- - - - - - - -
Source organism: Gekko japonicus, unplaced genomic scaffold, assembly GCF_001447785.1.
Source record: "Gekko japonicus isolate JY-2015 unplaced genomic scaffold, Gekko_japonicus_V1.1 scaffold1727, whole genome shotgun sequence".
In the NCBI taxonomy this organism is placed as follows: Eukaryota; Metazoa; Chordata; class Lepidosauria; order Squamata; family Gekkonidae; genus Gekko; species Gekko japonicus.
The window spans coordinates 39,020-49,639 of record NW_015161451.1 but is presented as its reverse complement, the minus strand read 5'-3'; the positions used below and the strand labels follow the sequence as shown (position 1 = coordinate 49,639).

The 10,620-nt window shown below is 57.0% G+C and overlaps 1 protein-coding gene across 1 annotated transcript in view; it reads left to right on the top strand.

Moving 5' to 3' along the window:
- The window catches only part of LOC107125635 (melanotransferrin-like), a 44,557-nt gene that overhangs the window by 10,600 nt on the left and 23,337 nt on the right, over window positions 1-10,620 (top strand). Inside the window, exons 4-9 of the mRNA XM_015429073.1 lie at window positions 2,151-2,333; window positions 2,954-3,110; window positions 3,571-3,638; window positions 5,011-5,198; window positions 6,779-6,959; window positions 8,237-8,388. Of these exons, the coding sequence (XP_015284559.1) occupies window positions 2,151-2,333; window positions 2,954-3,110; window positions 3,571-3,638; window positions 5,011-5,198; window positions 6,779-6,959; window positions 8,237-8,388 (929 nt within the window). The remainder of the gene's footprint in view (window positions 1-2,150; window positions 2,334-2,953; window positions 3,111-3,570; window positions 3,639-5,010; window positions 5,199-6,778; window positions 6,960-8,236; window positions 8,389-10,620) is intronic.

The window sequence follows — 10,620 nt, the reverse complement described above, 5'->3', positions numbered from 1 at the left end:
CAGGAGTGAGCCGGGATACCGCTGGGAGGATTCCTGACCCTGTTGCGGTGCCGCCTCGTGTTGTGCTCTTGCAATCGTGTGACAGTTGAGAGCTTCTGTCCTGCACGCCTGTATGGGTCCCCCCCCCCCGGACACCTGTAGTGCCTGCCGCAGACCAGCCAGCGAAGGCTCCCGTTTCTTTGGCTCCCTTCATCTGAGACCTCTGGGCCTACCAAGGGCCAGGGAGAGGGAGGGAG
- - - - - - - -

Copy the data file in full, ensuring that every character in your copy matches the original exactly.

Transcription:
Source organism: Gekko japonicus, unplaced genomic scaffold, assembly GCF_001447785.1.
Source record: "Gekko japonicus isolate JY-2015 unplaced genomic scaffold, Gekko_japonicus_V1.1 scaffold1727, whole genome shotgun sequence".
In the NCBI taxonomy this organism is placed as follows: Eukaryota; Metazoa; Chordata; class Lepidosauria; order Squamata; family Gekkonidae; genus Gekko; species Gekko japonicus.
The window spans coordinates 39,020-49,639 of record NW_015161451.1 but is presented as its reverse complement, the minus strand read 5'-3'; the positions used below and the strand labels follow the sequence as shown (position 1 = coordinate 49,639).

The 10,620-nt window shown below is 57.0% G+C and overlaps 1 protein-coding gene across 1 annotated transcript in view; it reads left to right on the top strand.

Moving 5' to 3' along the window:
- The window catches only part of LOC107125635 (melanotransferrin-like), a 44,557-nt gene that overhangs the window by 10,600 nt on the left and 23,337 nt on the right, over window positions 1-10,620 (top strand). Inside the window, exons 4-9 of the mRNA XM_015429073.1 lie at window positions 2,151-2,333; window positions 2,954-3,110; window positions 3,571-3,638; window positions 5,011-5,198; window positions 6,779-6,959; window positions 8,237-8,388. Of these exons, the coding sequence (XP_015284559.1) occupies window positions 2,151-2,333; window positions 2,954-3,110; window positions 3,571-3,638; window positions 5,011-5,198; window positions 6,779-6,959; window positions 8,237-8,388 (929 nt within the window). The remainder of the gene's footprint in view (window positions 1-2,150; window positions 2,334-2,953; window positions 3,111-3,570; window positions 3,639-5,010; window positions 5,199-6,778; window positions 6,960-8,236; window positions 8,389-10,620) is intronic.

The window sequence follows — 10,620 nt, the reverse complement described above, 5'->3', positions numbered from 1 at the left end:
CAGGAGTGAGCCGGGATACCGCTGGGAGGATTCCTGACCCTGTTGCGGTGCCGCCTCGTGTTGTGCTCTTGCAATCGTGTGACAGTTGAGAGCTTCTGTCCTGCACGCCTGTATGGGTCCCCCCCCCCCGGACACCTGTAGTGCCTGCCGCAGACCAGCCAGCGAAGGCTCCCGTTTCTTTGGCTCCCTTCATCTGAGACCTCTGGGCCTACCAAGGGCCAGGGAGAGGGAGGGAG